Thursday, November 12, 2015

Long live the (electronic) revolution! (2004)

From the June 2004 issue of the Socialist Standard

Socialists have always been aware that if we want to influence the ways in which people think and act we must be able to talk to them. Communication is inseparable from politics. For thousands of years this involved oratory and conversational skills. Even into the last decades of the twentieth century, members of the Socialist Party have been expected to try to develop the ability to deliver talks either to groups of fellow workers at indoor meetings and/or in the cities from outdoor platforms. But one of the reasons that we now find it more difficult to attract workers to our indoor meetings is the fact that they consider the idea old-fashioned. And there are so many modern counter-attractions, such as TV.

Admittedly, these were not the only means of communication we had. Printed matter (which had been used for propaganda effectively from the mid seventeenth century) including handbills, advertisements in newspapers and magazines, was most important for putting forward the detailed case for a socialist revolution, once the initial talking was finished. Publishing our own journal and pamphlets was  considered essential by the founding members of the Party. It is still very important.

Mass communication
For the great majority of working class people in Britain, access to means of communication remained unchanged until the last decade of the twentieth century. They got their information, carefully edited, from the BBC and, latterly, the commercial broadcasters on radio and television; and they/we read slight  variations in the constant support of capitalist values and social structures from daily, evening and Sunday papers.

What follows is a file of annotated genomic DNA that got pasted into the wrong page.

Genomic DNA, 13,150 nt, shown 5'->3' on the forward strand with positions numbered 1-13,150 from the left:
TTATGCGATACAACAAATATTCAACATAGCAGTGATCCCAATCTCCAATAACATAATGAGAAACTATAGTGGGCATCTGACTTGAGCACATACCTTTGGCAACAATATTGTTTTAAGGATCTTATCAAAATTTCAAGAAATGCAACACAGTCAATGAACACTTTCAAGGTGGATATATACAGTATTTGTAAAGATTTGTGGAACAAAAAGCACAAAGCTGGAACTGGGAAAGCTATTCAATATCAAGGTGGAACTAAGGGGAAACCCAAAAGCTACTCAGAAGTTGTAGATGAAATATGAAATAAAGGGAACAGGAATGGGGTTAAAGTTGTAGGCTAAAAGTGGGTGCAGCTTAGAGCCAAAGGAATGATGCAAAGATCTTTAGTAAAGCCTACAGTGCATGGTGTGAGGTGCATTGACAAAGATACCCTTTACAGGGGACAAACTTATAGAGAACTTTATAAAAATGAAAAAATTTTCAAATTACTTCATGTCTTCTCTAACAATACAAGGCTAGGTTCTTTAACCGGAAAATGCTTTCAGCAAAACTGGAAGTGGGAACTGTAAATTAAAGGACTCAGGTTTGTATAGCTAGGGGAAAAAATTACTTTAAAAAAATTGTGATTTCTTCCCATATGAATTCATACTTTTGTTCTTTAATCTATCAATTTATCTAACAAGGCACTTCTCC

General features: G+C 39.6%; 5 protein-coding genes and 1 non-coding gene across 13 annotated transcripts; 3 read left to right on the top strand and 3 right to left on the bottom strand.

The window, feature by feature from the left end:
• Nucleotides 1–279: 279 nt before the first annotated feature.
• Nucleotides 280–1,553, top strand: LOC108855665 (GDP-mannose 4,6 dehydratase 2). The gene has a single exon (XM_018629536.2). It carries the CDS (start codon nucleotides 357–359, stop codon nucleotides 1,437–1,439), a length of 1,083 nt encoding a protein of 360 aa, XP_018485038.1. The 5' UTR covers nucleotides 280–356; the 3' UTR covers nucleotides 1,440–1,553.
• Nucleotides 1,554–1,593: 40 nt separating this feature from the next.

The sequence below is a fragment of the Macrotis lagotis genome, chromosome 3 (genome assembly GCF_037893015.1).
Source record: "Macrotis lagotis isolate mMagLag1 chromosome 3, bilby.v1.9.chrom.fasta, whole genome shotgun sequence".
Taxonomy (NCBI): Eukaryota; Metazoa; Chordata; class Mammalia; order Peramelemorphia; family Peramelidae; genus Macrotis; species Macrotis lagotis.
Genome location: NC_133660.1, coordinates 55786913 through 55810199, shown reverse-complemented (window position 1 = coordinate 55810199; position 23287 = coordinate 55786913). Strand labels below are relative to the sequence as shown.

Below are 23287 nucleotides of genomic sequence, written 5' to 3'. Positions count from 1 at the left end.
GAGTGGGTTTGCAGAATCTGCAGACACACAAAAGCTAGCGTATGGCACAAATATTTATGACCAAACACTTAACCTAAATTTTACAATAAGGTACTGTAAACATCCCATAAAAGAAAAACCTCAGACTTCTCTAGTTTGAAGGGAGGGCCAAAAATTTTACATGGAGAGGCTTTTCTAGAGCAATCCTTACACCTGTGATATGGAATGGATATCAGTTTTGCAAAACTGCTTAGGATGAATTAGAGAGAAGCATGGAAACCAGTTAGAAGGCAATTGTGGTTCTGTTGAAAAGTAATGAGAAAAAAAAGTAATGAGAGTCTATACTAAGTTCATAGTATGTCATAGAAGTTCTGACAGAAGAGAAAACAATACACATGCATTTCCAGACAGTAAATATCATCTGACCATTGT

Telephone communication was just as limited. Even in the late 70s and early 80s the few users of mobile phones needed to carry a heavy suitcase full of electronic equipment in order to communicate  with a limited range of similar users, mainly corporate, without dependence upon telephone land lines. Monitoring all or any of these channels of communication was not only straightforward but fairly simple for governments uneasy or suspicious about what their subjects were talking about. The American listening stations in Britain at Goonhilly and Fylingdales were able to intercept and process all the messages both in Britain and on the Continent, to the great advantage of American military and business organisations.

The IT revolution
The switch to digital instead of analogue handling of signals, and the application of computing power to telecommunications constituted a technological revolution. The recording, processing and transmission of information was standardised and universalised, largely owing to the selfless generosity of many enthusiastic experts in the field who took no payment for their inventions. The microminiaturisation of circuits and transistors developed at an unprecedented rate, and is still continuing, although not quite so fast. This made not only personal and portable computers possible and increasingly affordable, but it made mobile telephones as small and light as they are likely to become, if we want to continue to hold them in our hands.